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January 13, 2012: Shoveling Out

It snowed again yesterday, and again last night. I rather like it, but being an adult, should probably consider the consequences. Snow, in large amounts must be moved so that people can get from place to place. When I was a kid, I didn’t have to consider such things—adults moved the snow for me. I was free to go sledding at nearby Maplewood Park, or to spend my time building snowmen. I also took part in my share of snowball fights. If I wished, I could stay inside and read—my favorite reading spot was the heater. Gimme some hard candy and a book, and I was happy for hours.

Pete cleaning solor panels
Pete cleaning solor panels

I do not know if, as a child, I took note of just how beautiful winters could be. I am, as an adult, definitely cognizant of this. There are right now, a multitude of cornices – they’re now hanging in a near inexplicable fashion from all kinds of objects, including car bumpers and porch railings. There are also the striated patterns formed by the numerous layers of snow—they are somewhat like tree rings in that they are a history of sorts. At this point in time, there was wet, heavy snow, and at this point in time, dry, flaky snow. And on it goes.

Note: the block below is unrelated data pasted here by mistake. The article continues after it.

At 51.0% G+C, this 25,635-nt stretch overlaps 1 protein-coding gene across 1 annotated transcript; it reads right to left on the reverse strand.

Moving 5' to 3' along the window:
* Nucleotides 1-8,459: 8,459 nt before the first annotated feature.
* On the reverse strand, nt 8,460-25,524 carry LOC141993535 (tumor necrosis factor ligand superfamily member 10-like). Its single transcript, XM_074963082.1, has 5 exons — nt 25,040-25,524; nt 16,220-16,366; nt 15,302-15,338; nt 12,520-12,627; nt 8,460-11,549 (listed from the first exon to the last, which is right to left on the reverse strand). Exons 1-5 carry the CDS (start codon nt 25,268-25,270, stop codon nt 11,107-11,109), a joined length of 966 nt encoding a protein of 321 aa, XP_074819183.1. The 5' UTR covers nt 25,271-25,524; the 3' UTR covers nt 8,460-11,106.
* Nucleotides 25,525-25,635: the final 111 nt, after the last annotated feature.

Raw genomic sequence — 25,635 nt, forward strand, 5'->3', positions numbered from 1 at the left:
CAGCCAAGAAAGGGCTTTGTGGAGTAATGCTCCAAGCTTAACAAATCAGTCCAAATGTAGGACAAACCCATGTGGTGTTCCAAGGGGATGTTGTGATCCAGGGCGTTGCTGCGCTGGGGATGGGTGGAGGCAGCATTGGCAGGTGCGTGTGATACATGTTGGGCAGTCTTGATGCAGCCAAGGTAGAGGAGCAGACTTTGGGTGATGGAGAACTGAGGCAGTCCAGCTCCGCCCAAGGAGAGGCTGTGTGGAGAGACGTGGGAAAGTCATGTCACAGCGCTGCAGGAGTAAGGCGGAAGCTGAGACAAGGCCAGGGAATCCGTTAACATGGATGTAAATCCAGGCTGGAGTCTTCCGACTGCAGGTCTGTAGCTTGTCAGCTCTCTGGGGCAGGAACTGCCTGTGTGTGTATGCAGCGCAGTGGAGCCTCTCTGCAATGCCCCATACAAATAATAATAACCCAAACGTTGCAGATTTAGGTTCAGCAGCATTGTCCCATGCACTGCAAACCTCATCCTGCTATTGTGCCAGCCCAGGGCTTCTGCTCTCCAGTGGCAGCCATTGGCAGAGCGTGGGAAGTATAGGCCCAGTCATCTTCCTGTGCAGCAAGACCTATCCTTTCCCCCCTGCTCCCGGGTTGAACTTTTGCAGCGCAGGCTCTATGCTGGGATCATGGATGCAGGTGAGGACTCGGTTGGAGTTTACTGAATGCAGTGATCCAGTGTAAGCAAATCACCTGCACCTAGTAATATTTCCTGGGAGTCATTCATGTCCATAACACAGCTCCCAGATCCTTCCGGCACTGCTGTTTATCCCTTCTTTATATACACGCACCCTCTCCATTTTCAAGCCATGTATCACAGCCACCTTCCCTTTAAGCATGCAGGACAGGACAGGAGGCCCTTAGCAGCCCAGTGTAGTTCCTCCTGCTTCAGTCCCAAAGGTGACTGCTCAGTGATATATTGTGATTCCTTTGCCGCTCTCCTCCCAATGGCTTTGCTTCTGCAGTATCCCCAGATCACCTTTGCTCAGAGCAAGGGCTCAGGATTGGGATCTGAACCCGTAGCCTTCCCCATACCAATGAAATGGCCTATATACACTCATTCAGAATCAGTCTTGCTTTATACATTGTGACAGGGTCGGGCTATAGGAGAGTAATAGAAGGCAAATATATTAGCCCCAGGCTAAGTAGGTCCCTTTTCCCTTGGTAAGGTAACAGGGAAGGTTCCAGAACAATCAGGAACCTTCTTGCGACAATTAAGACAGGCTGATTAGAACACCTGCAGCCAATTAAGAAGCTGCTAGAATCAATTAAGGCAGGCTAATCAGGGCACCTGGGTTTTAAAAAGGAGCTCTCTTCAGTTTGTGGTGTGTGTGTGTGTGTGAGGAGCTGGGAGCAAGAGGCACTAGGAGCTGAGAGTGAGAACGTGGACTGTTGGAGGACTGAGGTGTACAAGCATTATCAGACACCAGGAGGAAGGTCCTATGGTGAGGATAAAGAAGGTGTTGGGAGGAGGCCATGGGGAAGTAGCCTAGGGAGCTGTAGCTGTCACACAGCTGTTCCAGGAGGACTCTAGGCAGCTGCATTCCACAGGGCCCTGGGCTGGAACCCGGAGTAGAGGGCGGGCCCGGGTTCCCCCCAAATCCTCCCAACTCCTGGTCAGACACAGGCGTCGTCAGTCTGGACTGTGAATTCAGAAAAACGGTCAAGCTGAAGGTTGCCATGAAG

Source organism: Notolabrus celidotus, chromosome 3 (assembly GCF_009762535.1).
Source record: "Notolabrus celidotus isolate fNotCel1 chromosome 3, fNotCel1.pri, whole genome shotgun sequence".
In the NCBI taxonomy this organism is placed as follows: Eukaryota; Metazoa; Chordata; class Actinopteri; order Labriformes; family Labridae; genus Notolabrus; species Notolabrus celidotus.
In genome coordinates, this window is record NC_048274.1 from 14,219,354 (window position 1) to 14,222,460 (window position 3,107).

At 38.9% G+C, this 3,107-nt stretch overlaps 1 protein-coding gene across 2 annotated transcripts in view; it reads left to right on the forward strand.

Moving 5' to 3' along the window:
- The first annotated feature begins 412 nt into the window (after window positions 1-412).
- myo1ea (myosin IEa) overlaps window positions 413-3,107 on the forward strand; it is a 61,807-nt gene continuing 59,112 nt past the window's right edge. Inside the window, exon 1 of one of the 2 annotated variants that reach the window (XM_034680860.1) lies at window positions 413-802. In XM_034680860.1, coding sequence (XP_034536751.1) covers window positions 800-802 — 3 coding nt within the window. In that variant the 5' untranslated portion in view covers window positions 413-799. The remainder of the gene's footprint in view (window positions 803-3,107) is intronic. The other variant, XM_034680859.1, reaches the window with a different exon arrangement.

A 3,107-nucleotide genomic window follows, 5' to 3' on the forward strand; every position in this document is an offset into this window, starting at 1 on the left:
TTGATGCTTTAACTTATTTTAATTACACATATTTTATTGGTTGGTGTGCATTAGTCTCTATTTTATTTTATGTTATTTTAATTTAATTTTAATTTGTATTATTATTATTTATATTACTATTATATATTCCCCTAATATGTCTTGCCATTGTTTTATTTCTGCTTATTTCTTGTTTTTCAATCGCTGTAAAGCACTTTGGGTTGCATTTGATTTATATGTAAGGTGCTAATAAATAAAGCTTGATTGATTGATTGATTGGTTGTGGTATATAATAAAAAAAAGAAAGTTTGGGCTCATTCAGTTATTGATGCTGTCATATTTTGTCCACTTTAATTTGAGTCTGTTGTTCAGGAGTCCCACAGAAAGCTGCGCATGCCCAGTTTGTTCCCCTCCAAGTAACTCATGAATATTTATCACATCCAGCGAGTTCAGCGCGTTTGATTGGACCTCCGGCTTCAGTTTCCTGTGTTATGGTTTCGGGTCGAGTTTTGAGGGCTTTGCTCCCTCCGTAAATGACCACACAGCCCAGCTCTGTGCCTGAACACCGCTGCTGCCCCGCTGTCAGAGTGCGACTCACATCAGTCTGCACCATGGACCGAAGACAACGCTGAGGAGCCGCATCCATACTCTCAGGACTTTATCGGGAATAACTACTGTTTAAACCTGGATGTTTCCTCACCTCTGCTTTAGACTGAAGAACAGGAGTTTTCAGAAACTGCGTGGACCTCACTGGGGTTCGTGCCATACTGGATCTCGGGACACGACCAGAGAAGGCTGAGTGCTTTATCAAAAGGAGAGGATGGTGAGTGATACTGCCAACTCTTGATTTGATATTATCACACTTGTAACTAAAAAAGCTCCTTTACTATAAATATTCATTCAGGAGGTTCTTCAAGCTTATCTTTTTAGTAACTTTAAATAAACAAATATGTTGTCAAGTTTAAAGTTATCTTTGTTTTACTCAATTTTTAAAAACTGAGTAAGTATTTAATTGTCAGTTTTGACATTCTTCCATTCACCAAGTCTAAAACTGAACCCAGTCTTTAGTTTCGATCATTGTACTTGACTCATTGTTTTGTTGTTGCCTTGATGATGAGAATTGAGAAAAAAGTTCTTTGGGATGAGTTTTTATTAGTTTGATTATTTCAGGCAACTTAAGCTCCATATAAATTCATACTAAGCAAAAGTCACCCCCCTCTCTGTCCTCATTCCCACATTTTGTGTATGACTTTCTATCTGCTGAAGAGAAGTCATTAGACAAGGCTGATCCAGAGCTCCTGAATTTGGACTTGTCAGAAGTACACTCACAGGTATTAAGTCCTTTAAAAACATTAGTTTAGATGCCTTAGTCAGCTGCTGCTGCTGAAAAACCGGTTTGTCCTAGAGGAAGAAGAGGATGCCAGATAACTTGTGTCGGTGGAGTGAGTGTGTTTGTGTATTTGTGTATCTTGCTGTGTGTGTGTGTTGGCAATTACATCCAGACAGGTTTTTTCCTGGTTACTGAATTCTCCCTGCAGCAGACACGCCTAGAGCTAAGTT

I rode Tinni today, and while out I noticed moose tracks. It climbed down one berm, walked a ways, and then climbed down another, to the brush below. Thus far, this has been a tough winter for the ungulates. They’re having to struggle through snow to get places, and to get at their food. I don’t envy them this form of hardship. Around here, it’s far easier to be a domesticated animal, for at least ours are routinely doled out a solid ration of goods.

Starting this week, I’ll be taking a digital photography course. I’m hoping that this will further hone my powers of observation. I feel like I’m missing too much. At least writing brings some of it back to mind.

Pete had the plow truck going today. Then the clutch went. I know that something’s amiss when I see him walking around with a long piece of cardboard. His having it in hand means that he’s going to put it under his back when he’s under the truck. He said that he doesn’t know what we’ll do, should we get more snow. I have a very good idea, though I did not articulate it. We can get a huge honking trailer, load up all the animals, and head south.

I remember once flying to Tallahassee, Florida—for some reason the plane first went to Tampa. It seemed to me to be such an amazing place, very tropical. Maybe this was just a dream. I would like to go back there and find out.

Next: 39. 1/14/12: What If?